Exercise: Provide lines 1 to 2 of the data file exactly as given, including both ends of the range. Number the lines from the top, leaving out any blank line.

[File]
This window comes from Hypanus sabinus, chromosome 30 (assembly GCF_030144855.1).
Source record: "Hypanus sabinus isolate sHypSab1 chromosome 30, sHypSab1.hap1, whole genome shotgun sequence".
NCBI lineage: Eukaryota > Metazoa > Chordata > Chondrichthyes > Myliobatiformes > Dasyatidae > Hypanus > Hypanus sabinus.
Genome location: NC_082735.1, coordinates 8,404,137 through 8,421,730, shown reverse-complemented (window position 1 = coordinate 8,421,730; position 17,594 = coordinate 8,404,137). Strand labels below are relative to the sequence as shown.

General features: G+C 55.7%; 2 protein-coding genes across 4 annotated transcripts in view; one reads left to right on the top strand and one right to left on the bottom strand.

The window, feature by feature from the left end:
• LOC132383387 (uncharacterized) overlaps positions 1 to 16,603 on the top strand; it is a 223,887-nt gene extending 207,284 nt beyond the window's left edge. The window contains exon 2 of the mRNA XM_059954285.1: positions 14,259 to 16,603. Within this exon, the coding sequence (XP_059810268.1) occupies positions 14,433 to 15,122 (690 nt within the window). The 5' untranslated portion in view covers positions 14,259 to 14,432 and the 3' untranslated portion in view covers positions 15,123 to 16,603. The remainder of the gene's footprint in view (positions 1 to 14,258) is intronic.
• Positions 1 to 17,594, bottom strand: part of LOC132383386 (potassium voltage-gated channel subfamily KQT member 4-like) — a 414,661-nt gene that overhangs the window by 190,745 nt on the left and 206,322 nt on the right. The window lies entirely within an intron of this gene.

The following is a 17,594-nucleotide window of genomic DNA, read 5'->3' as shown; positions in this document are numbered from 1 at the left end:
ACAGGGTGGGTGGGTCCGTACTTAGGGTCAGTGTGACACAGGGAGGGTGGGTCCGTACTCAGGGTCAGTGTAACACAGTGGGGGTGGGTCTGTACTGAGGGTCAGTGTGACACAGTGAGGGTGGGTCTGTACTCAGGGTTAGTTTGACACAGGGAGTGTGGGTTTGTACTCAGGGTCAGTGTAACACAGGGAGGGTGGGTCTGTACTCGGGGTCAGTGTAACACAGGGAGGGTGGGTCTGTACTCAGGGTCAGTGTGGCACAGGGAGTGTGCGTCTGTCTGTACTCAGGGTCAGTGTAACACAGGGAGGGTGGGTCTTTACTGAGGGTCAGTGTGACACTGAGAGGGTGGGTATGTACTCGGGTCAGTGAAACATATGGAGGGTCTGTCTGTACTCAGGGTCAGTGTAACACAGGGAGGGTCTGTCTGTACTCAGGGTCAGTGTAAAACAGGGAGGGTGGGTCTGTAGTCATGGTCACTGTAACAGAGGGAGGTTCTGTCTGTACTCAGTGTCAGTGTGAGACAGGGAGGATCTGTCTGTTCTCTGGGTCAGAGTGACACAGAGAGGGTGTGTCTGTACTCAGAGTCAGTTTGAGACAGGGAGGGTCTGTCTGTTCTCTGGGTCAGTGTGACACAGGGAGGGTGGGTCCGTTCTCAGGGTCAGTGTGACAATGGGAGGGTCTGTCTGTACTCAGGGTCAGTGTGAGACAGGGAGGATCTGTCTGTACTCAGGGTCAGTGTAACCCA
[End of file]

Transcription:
This window comes from Hypanus sabinus, chromosome 30 (assembly GCF_030144855.1).
Source record: "Hypanus sabinus isolate sHypSab1 chromosome 30, sHypSab1.hap1, whole genome shotgun sequence".